Breastmilk does not have as much calcium as cow’s milk, but there are many other ways to get calcium in foods that are not milk. Check out the Grow Baby Grow Ebook for extensive food lists and discussion of how to meet calcium, as well as other important nutrient needs, with food.
Breastmilk also doesn’t have vitamin D, but just like cow’s milk is fortified, you can add a single drop of vitamin D to your baby’s day that will cover all of their needs.
At the end of the day, cow’s milk is a replacement for breastmilk. Not the other way around!
How much breastmilk does my toddler need?
I hear from a lot of parents wanting to know how many times they should be nursing if they aren’t giving any other milks. The general guideline for this is nursing 3-4 times a day (i.e. a 24 hour period) will give your child all that they need from milk.
If you are nursing more than that, especially right around the age of 1, it is still fine. Make sure you are considering food their number one source of nutrients after they are a year, though. Some parents will need to cut back on nursing amount if their child is hesitant to eat a sufficient amount of food. If you are only nursing 1-2 times a day between the ages of 1-2, I would recommend supplementing with another milk.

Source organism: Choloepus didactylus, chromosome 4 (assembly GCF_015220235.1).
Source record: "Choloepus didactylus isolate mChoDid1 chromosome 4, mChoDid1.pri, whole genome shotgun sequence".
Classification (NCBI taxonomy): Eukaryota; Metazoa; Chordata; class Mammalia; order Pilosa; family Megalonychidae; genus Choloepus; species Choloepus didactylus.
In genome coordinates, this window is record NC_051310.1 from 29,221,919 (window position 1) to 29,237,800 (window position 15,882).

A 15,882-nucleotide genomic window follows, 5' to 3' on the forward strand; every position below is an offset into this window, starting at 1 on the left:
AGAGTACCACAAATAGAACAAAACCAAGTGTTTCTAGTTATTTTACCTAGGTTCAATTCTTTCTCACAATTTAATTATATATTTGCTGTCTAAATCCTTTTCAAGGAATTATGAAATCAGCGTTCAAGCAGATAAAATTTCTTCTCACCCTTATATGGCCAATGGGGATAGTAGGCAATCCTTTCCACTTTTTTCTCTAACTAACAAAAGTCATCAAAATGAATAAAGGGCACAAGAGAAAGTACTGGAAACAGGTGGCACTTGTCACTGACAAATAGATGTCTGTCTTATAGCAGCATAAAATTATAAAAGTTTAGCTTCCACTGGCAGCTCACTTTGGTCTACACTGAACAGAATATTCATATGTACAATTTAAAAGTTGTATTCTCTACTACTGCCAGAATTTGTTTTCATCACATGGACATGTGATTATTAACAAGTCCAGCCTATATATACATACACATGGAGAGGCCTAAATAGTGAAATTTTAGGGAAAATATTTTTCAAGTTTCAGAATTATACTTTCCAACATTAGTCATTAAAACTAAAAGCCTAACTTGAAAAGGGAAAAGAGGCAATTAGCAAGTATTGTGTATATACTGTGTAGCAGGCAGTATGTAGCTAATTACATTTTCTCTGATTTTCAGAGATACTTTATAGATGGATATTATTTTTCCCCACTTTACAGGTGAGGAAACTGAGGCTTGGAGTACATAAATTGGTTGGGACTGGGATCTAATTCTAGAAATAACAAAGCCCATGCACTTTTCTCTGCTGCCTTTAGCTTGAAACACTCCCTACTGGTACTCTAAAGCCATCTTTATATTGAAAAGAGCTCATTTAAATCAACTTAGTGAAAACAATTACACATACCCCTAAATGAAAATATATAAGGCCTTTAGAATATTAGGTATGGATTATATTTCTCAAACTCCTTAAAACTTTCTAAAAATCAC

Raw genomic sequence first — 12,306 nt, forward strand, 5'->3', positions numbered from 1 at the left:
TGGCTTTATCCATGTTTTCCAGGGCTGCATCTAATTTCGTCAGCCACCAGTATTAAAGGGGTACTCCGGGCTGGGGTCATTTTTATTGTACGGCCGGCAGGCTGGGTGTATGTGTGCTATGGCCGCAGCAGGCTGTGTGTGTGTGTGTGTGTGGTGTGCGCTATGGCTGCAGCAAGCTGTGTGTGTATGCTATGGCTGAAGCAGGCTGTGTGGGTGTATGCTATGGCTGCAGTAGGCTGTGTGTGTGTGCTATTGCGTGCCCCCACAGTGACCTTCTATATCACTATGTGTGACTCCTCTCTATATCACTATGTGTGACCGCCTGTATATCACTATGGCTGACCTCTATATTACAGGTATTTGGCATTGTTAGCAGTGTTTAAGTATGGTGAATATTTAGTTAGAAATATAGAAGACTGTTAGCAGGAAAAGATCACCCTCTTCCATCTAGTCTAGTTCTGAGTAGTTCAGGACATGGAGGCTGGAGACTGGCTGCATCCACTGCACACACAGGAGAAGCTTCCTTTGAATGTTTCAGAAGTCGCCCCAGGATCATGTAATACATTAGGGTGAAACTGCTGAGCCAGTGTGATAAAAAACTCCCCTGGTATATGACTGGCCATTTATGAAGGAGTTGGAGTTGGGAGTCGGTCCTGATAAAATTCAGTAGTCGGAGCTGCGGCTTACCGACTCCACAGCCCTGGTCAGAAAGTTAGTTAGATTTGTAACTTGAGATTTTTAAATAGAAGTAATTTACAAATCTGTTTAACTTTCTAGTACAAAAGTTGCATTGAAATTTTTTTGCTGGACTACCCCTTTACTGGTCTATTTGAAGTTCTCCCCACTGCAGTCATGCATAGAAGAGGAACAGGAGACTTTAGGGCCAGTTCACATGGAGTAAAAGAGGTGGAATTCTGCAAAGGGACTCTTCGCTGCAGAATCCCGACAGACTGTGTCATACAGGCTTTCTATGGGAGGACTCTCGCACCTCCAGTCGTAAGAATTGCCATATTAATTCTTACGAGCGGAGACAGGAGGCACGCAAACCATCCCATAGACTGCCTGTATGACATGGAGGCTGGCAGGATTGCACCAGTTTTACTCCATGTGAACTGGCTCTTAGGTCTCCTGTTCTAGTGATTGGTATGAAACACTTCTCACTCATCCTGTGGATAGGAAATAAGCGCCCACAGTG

How to supplement breast milk with other milk
The best way to figure out how much you should supplement is to use 4 oz as a number for each breastfeeding session. The recommended amount of cow’s milk (or an appropriate alternative) is 16 oz. So if you are nursing 2 times a day, consider that 8 oz, and supplement with another 8 oz of cow’s milk.
Obviously we don’t know exactly how much your child is drinking at each nursing session, but simply use this number to help us get a ballpark for supplementing. Remember, the longer your child nurses, the stronger their suck is! So a toddler who only is at the nipple for a few minutes is still likely getting a substantial amount of milk!
Using pumped breast milk
If you are giving your child pumped milk after 1, aim for the 16oz mark. But as it is breast milk, there is more leeway here to give a bit more. The best way to regulate is to make sure that food is their primary source of calories. If you are giving 24oz of pumped/frozen breast milk and they aren’t eating many solid foods, then it is time to look at giving less.
When should you give breast milk?
It can be hard to figure out when it is best to nurse your toddler. There is no right or wrong answer! Let their food intake be your guide here.
At one, we want food to be their primary source of nutrition and milk to become supplemental. Which means that if you are always nursing before meals, it's a great idea to try and switch over to nursing after a meal. But as those of us who nurse our older kids know, that doesn't always work. As long as their nursing is not causing an issue with them being willing to eat food, I recommend just going with it.